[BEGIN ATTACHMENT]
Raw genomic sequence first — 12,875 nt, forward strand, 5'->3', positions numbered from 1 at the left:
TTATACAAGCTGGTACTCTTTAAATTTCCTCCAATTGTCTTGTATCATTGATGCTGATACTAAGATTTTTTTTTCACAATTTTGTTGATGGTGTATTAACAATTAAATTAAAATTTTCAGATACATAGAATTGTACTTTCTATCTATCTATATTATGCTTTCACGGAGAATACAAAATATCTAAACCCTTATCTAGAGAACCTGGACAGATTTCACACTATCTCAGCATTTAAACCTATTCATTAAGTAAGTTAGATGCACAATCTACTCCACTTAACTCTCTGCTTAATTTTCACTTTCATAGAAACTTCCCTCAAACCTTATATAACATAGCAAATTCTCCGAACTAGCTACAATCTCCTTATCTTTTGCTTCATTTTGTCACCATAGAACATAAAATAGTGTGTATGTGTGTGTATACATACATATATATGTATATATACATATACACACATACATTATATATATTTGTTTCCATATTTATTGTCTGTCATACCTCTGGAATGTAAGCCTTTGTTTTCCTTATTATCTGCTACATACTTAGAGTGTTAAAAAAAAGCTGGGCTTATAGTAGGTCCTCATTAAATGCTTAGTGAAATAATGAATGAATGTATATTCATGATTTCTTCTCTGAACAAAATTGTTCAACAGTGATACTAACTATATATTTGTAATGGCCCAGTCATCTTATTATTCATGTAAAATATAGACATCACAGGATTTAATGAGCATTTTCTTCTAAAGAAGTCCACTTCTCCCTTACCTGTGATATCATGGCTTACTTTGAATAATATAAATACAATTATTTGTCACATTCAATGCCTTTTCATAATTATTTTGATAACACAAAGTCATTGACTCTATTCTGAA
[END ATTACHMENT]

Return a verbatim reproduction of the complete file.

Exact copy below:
Raw genomic sequence first — 12,875 nt, forward strand, 5'->3', positions numbered from 1 at the left:
TTATACAAGCTGGTACTCTTTAAATTTCCTCCAATTGTCTTGTATCATTGATGCTGATACTAAGATTTTTTTTTCACAATTTTGTTGATGGTGTATTAACAATTAAATTAAAATTTTCAGATACATAGAATTGTACTTTCTATCTATCTATATTATGCTTTCACGGAGAATACAAAATATCTAAACCCTTATCTAGAGAACCTGGACAGATTTCACACTATCTCAGCATTTAAACCTATTCATTAAGTAAGTTAGATGCACAATCTACTCCACTTAACTCTCTGCTTAATTTTCACTTTCATAGAAACTTCCCTCAAACCTTATATAACATAGCAAATTCTCCGAACTAGCTACAATCTCCTTATCTTTTGCTTCATTTTGTCACCATAGAACATAAAATAGTGTGTATGTGTGTGTATACATACATATATATGTATATATACATATACACACATACATTATATATATTTGTTTCCATATTTATTGTCTGTCATACCTCTGGAATGTAAGCCTTTGTTTTCCTTATTATCTGCTACATACTTAGAGTGTTAAAAAAAAGCTGGGCTTATAGTAGGTCCTCATTAAATGCTTAGTGAAATAATGAATGAATGTATATTCATGATTTCTTCTCTGAACAAAATTGTTCAACAGTGATACTAACTATATATTTGTAATGGCCCAGTCATCTTATTATTCATGTAAAATATAGACATCACAGGATTTAATGAGCATTTTCTTCTAAAGAAGTCCACTTCTCCCTTACCTGTGATATCATGGCTTACTTTGAATAATATAAATACAATTATTTGTCACATTCAATGCCTTTTCATAATTATTTTGATAACACAAAGTCATTGACTCTATTCTGAA